TIFFIN - An architectural firm hired to design a new courthouse for Seneca County has given commissioners two preliminary floor plans - one that has 25,500 square feet on three floors and would cost an estimated $5.6 million and another that has an extra 7,650 square feet and a $6.7 million price tag.
Both plans include room for common pleas courts on the second and third floors. The clerk of courts would be located on a subbasement first floor with windows at ground level.
County Commissioner Ben Nutter, who presented the drawings to the board yesterday, said representatives of MKC Associates will go over the plans with the board at a yet-unscheduled meeting.
"These are very preliminary. They were just trying to give us an idea of what can fit," Mr. Nutter said.
Commissioners have the ability to borrow up to $5.6 million without getting voter approval - a budget Mr. Nutter said he wants to stay within.
Although the board had been set on demolishing the county's vacant 1884 courthouse and building its replacement on the same site, the location of the new courthouse is up in the air.
On Tuesday, commissioners are scheduled to meet a fourth time with Tiffin's Architectural Board of Review to continue looking at possible alternatives to demolition.
In June, the review board denied the county's application to demolish the landmark, saying it was incompatible with a city ordinance created to preserve historic architecture in downtown Tiffin.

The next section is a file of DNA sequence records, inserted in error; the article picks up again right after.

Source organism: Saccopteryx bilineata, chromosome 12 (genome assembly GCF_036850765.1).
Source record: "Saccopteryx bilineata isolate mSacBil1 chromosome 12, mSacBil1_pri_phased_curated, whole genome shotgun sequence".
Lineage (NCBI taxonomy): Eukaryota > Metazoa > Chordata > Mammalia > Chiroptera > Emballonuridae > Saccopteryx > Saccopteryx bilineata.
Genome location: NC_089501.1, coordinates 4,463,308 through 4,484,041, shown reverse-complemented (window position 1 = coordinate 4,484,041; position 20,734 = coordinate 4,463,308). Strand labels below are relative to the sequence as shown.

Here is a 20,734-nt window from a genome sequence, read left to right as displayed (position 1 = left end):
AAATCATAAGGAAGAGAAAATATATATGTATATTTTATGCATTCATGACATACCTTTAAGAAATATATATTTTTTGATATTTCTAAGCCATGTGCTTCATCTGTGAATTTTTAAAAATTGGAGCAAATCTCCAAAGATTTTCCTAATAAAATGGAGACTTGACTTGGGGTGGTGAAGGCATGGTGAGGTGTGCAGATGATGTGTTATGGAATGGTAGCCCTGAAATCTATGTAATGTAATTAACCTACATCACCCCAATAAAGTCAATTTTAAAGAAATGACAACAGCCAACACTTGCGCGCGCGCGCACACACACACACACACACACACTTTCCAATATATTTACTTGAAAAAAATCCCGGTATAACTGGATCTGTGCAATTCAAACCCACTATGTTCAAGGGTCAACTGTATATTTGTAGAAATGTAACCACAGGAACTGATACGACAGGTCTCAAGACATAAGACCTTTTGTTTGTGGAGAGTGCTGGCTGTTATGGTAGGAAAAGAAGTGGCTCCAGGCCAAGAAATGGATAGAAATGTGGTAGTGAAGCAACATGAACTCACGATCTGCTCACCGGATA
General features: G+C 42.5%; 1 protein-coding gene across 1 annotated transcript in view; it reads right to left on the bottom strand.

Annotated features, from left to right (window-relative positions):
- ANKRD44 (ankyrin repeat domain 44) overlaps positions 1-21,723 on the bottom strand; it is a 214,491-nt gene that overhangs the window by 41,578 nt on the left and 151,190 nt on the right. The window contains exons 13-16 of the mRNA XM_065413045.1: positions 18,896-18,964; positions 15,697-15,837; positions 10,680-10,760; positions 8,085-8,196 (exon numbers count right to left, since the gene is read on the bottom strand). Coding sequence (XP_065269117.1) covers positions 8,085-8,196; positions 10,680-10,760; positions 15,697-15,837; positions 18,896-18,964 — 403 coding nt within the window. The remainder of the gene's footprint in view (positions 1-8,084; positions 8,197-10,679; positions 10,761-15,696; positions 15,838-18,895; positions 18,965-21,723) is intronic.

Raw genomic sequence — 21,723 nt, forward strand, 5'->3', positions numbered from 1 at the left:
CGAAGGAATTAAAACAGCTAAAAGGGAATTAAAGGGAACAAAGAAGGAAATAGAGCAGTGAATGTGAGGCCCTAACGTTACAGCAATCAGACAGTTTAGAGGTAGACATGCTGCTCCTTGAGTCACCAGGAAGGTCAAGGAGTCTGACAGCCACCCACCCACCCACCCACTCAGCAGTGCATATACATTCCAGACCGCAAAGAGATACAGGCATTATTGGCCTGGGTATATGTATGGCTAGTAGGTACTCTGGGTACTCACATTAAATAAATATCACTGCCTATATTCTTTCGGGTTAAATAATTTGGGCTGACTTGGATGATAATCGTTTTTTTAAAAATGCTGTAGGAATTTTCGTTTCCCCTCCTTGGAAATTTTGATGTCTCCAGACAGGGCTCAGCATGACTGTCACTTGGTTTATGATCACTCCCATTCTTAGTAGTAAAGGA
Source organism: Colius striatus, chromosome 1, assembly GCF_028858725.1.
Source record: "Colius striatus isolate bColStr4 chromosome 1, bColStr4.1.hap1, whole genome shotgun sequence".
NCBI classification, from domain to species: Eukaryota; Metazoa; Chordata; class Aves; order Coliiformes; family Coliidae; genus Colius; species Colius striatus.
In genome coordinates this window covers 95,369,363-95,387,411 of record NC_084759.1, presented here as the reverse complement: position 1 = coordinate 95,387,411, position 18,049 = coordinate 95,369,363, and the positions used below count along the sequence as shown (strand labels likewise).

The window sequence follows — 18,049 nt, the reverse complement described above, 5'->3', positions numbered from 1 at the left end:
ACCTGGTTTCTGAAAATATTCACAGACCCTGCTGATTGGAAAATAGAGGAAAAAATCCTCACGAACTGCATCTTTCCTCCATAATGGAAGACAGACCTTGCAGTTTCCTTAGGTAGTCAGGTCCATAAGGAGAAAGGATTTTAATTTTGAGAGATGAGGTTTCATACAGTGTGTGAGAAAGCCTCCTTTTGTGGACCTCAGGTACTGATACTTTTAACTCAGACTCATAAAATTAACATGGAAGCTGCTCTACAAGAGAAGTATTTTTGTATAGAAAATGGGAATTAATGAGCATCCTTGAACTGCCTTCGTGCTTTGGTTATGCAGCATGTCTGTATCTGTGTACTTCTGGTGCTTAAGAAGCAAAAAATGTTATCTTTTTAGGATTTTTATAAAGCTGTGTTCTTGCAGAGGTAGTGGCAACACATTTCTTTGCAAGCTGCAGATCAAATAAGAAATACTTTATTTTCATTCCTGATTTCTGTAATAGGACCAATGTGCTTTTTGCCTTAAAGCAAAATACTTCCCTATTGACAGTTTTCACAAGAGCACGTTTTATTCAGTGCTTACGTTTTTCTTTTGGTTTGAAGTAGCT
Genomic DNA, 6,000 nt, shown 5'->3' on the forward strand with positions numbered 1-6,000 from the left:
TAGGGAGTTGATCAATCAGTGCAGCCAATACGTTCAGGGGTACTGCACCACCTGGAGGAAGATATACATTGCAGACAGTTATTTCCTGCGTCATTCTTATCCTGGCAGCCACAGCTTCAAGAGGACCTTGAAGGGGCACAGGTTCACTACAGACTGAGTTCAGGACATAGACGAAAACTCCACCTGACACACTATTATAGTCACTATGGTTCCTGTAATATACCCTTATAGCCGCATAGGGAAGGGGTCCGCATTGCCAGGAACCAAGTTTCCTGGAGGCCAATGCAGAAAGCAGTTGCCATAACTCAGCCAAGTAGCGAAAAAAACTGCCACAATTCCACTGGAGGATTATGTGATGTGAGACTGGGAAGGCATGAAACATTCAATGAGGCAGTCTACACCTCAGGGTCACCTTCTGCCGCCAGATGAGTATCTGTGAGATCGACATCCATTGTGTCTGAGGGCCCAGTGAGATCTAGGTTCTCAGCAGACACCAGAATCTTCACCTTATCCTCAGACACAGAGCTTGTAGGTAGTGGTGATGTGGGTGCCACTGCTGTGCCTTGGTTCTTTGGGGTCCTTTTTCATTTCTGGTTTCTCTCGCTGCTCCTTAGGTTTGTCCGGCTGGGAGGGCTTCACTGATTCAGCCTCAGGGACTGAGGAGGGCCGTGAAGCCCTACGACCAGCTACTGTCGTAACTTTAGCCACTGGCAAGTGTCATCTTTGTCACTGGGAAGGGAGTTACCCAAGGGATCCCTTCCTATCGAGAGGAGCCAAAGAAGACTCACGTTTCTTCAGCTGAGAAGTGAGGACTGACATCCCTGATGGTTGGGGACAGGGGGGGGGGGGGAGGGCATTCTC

Since that time, commissioners solicited and received bids from demolition contractors for leveling the old courthouse. MKC has recommended the county hire a Cleveland demolition firm which submitted the lowest bid, $365,000.
Both Mr. Nutter and Commissioner Dave Sauber said this week that they are prepared to award that contract next week unless they are presented with a concrete proposal for renovation of the courthouse by an outside entity on Tuesday. They also are waiting for written commitment from Gov. Ted Strickland's office about what type of assistance the state would provide for the courthouse project.
Franklin Conaway, a preservation consultant from Chillicothe, Ohio, is working on a report that would identify the best uses for the courthouse and identify what he called a "blue ribbon" entity that could invest in the project.
He told commissioners and review board at their last meeting July 17 that he had spoken with more than a dozen individuals and organizations that are interested in partnering to save the courthouse and convert it to new uses, ranging from a conference center to retail and restaurant space.
If such a plan proves feasible, the county could build a new court building on a different site, such as the former Columbian High School site downtown.
Mr. Conaway could not be reached for comment yesterday.